The US Senate passed the Taiwan Travel Act, intended to encourage visits between the United States and Taiwan "at all levels", by unanimous consent on Wednesday, following its approval in the House of Representatives in January.
The bill adds that it should be US policy for high-level Taiwanese officials to enter the United States, meet with US officials and conduct business in the country.
President Donald Trump's signature is now all that is needed for the bill to become law -- something that is not likely to be an obstacle, given that the bill was passed unanimously.
Washington cut formal diplomatic ties with Taiwan in 1979, recognising the Communist mainland rulers in Beijing as the sole government of "One China."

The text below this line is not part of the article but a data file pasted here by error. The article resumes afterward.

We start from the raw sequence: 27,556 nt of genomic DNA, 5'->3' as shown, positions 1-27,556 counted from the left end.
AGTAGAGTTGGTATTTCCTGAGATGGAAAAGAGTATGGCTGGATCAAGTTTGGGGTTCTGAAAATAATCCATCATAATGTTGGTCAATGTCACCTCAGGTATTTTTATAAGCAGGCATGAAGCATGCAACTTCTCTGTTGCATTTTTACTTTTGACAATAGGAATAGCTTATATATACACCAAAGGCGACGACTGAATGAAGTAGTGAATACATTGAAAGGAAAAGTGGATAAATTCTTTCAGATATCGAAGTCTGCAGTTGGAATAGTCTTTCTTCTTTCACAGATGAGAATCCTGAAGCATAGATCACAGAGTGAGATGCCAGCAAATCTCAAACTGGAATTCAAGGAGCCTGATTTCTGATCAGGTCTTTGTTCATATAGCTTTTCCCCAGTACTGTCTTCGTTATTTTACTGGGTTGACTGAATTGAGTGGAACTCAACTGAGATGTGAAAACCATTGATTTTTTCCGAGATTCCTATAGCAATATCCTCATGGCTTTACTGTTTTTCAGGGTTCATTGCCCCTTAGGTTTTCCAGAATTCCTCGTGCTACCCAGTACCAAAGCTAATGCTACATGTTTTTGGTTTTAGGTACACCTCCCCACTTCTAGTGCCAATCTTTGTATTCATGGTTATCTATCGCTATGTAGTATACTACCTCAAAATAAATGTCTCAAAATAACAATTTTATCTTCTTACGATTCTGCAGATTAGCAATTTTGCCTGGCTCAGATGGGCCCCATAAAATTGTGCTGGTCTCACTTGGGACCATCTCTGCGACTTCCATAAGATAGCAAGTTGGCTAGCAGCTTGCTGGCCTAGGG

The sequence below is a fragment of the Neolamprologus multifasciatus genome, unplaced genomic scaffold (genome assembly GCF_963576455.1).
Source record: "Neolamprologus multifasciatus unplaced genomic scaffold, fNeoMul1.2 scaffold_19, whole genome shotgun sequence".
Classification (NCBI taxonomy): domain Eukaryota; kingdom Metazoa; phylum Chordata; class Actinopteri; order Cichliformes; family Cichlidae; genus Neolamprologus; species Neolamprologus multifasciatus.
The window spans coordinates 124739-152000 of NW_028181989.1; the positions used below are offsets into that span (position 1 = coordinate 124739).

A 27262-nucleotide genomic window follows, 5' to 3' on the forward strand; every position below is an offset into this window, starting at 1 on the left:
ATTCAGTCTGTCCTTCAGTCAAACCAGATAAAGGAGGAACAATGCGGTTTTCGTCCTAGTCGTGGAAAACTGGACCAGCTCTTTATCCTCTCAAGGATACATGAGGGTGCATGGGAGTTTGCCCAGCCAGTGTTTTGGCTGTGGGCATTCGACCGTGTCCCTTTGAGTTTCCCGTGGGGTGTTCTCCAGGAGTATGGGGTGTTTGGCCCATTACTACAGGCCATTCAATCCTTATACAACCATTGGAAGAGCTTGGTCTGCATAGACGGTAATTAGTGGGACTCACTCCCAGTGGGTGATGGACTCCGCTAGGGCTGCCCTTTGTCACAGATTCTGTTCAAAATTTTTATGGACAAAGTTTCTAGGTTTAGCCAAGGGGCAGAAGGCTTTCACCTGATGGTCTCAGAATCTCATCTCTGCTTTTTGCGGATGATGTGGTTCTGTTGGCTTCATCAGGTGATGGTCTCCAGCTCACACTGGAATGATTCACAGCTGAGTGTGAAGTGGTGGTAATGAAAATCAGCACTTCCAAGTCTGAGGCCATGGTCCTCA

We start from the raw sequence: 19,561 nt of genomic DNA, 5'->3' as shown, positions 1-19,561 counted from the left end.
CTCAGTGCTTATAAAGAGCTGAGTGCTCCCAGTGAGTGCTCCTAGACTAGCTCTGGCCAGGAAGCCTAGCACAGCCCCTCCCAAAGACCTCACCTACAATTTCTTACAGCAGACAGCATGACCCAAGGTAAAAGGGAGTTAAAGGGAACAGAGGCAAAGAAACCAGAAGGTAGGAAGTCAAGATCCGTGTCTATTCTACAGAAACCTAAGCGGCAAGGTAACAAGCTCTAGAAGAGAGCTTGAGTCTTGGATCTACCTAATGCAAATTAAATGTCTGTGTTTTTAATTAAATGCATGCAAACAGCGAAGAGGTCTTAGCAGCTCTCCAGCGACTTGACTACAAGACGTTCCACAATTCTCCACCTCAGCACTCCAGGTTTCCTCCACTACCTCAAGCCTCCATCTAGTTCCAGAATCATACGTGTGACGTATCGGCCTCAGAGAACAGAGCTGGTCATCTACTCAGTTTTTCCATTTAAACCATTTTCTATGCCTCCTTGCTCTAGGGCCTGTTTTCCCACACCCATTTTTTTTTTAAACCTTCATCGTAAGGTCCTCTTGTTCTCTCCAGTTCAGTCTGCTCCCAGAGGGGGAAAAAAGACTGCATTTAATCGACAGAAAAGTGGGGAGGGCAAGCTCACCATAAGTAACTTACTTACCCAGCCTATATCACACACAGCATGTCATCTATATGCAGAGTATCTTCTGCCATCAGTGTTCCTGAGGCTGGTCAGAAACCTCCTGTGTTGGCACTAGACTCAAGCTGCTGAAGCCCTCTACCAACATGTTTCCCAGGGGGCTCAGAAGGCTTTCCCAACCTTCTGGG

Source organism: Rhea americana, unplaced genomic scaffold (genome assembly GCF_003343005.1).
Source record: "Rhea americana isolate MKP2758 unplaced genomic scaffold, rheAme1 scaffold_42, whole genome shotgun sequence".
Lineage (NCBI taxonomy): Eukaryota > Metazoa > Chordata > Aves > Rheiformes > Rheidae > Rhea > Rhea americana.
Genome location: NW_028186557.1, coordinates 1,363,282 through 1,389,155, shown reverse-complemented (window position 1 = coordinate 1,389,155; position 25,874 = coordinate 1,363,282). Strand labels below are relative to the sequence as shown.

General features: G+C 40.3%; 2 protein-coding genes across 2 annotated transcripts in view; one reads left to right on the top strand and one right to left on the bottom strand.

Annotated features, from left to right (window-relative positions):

Chinese foreign ministry spokeswoman Hua Chunying said that while some of the new bill's provisions are not legally binding, it "seriously violates" the One China principle.
"China is strongly dissatisfied and firmly opposes it," Hua told a regular news briefing, adding that Beijing had made "solemn representations" to the US -- a diplomatic protest.
The United States, she said, should stop official exchanges with Taiwan and handle Taiwan issues "prudently and properly" to avoid "damaging Sino-US relations".
Trump sparked protest from China shortly after his election in 2016 by accepting a phone call from Taiwan's leader Tsai Ing-wen, an action seen as breaking the protocol of the One China policy.
He made amends by vowing to uphold the One China policy shortly before Chinese President Xi Jinping's visit to his Florida Mar-a-Lago resort -- but infuriated Beijing again last summer by approving a USD 1.3 billion arms sale to Taiwan.